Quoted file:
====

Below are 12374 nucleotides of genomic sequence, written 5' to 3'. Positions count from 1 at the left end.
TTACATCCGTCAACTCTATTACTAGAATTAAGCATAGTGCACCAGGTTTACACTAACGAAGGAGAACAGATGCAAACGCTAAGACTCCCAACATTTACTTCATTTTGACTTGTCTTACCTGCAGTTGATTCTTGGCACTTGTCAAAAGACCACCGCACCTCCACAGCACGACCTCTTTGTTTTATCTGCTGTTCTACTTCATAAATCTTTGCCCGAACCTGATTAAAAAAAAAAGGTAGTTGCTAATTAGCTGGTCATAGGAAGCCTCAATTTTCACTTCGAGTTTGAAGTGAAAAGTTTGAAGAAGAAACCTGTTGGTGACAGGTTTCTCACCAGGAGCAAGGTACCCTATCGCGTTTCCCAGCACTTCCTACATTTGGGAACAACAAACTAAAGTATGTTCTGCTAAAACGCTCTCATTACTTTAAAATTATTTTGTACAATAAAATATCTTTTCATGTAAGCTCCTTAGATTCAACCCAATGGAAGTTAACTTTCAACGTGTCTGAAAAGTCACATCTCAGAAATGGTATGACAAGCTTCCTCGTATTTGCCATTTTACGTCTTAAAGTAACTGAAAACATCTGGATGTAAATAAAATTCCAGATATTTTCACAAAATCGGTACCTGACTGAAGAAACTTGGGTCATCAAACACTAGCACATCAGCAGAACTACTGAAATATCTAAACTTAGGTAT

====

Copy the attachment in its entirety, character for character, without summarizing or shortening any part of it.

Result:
Below are 12374 nucleotides of genomic sequence, written 5' to 3'. Positions count from 1 at the left end.
TTACATCCGTCAACTCTATTACTAGAATTAAGCATAGTGCACCAGGTTTACACTAACGAAGGAGAACAGATGCAAACGCTAAGACTCCCAACATTTACTTCATTTTGACTTGTCTTACCTGCAGTTGATTCTTGGCACTTGTCAAAAGACCACCGCACCTCCACAGCACGACCTCTTTGTTTTATCTGCTGTTCTACTTCATAAATCTTTGCCCGAACCTGATTAAAAAAAAAAGGTAGTTGCTAATTAGCTGGTCATAGGAAGCCTCAATTTTCACTTCGAGTTTGAAGTGAAAAGTTTGAAGAAGAAACCTGTTGGTGACAGGTTTCTCACCAGGAGCAAGGTACCCTATCGCGTTTCCCAGCACTTCCTACATTTGGGAACAACAAACTAAAGTATGTTCTGCTAAAACGCTCTCATTACTTTAAAATTATTTTGTACAATAAAATATCTTTTCATGTAAGCTCCTTAGATTCAACCCAATGGAAGTTAACTTTCAACGTGTCTGAAAAGTCACATCTCAGAAATGGTATGACAAGCTTCCTCGTATTTGCCATTTTACGTCTTAAAGTAACTGAAAACATCTGGATGTAAATAAAATTCCAGATATTTTCACAAAATCGGTACCTGACTGAAGAAACTTGGGTCATCAAACACTAGCACATCAGCAGAACTACTGAAATATCTAAACTTAGGTAT